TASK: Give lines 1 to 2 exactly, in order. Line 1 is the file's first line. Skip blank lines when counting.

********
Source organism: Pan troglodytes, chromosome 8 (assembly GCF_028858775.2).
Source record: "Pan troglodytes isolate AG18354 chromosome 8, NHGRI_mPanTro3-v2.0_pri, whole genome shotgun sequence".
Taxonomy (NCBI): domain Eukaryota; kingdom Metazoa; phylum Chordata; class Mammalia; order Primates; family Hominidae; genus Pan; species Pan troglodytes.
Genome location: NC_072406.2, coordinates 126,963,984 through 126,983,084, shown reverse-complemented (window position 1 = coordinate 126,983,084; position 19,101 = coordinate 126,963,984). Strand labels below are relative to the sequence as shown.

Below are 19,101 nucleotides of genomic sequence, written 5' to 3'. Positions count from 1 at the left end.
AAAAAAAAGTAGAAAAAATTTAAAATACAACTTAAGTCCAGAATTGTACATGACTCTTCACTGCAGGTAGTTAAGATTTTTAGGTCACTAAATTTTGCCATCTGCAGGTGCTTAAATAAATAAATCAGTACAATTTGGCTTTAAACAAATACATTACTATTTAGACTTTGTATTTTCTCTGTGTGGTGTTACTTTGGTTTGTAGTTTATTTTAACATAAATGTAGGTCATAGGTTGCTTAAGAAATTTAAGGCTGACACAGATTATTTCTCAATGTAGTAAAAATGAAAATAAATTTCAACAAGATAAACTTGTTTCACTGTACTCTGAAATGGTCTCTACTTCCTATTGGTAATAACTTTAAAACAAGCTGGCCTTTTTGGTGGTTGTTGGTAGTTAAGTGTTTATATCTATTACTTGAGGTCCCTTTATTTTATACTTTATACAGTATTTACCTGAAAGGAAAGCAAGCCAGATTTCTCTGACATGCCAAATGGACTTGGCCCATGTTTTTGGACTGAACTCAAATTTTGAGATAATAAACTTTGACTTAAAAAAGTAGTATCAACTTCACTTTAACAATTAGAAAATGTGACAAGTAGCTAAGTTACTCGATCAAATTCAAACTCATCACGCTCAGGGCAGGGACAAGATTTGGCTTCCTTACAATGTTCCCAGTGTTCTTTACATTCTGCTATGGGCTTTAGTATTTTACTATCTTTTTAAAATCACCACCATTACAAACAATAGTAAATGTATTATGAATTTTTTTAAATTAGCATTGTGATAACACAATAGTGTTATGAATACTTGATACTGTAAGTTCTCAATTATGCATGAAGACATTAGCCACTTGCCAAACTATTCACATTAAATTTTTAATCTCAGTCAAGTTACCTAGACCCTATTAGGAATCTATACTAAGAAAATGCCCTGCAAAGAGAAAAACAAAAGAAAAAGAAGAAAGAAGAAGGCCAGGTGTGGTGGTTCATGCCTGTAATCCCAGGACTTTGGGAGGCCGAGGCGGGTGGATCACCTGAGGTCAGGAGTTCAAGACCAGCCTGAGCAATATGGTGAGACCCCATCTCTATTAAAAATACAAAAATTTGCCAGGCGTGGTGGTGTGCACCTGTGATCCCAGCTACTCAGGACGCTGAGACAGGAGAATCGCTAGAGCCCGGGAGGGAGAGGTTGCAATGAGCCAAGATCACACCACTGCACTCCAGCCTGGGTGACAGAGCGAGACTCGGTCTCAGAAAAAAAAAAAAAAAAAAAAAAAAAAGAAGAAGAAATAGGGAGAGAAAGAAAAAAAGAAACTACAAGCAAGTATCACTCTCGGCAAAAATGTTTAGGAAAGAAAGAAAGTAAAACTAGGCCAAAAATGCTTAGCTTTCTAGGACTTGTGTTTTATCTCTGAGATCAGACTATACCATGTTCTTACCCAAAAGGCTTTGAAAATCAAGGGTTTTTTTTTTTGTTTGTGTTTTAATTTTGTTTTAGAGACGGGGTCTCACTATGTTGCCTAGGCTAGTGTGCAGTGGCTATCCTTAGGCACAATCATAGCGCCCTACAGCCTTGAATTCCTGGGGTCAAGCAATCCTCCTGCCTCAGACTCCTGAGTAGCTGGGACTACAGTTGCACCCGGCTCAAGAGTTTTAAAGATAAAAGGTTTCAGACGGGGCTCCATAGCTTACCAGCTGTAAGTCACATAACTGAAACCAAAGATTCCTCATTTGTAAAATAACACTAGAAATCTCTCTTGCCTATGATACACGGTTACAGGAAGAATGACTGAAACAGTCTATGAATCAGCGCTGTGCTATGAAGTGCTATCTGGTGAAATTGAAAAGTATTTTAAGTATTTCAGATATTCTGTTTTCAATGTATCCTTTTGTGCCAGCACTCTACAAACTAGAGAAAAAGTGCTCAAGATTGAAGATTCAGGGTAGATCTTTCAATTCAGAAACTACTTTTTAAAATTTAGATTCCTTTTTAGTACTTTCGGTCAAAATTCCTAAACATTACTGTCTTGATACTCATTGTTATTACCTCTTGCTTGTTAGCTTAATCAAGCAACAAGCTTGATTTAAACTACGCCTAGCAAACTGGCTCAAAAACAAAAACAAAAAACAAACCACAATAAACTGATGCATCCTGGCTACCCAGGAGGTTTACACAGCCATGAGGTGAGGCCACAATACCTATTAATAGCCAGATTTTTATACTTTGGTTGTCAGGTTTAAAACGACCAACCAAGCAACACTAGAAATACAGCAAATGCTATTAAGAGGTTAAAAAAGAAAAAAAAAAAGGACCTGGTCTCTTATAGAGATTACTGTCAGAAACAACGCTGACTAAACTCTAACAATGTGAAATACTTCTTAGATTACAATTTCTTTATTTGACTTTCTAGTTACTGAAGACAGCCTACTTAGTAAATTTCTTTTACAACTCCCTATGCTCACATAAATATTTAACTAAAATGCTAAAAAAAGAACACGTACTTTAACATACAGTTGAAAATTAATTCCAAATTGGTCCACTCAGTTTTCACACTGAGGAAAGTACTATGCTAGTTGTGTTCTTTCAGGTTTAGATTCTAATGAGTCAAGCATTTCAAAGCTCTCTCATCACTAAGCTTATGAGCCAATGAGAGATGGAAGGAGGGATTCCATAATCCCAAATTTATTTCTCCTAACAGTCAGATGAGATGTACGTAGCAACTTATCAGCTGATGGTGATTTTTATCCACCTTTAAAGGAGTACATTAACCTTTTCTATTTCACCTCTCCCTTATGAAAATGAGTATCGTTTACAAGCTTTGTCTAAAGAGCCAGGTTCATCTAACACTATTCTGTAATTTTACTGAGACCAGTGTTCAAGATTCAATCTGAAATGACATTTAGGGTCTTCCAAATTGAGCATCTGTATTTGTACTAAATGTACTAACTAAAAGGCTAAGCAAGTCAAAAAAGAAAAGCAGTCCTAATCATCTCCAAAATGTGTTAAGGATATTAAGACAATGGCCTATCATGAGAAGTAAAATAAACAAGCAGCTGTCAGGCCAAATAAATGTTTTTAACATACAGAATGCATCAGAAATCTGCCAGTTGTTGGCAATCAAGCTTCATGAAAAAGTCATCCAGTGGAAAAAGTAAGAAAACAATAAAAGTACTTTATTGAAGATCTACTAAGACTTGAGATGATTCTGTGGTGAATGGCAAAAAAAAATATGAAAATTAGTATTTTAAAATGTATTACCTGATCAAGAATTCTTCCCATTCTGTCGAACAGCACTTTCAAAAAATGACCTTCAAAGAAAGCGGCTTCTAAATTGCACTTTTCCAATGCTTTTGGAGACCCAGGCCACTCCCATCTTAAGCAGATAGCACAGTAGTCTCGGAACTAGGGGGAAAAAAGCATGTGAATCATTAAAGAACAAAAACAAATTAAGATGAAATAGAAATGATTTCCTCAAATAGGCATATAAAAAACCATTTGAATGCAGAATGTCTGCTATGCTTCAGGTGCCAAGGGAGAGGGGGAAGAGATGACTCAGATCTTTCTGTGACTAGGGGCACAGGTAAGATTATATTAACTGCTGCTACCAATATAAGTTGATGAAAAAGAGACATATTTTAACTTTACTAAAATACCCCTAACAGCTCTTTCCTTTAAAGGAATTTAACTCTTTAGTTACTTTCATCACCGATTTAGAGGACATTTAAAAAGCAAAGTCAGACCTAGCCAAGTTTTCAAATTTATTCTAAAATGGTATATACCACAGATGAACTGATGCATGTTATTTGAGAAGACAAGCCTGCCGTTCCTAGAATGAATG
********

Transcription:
Source organism: Pan troglodytes, chromosome 8 (assembly GCF_028858775.2).
Source record: "Pan troglodytes isolate AG18354 chromosome 8, NHGRI_mPanTro3-v2.0_pri, whole genome shotgun sequence".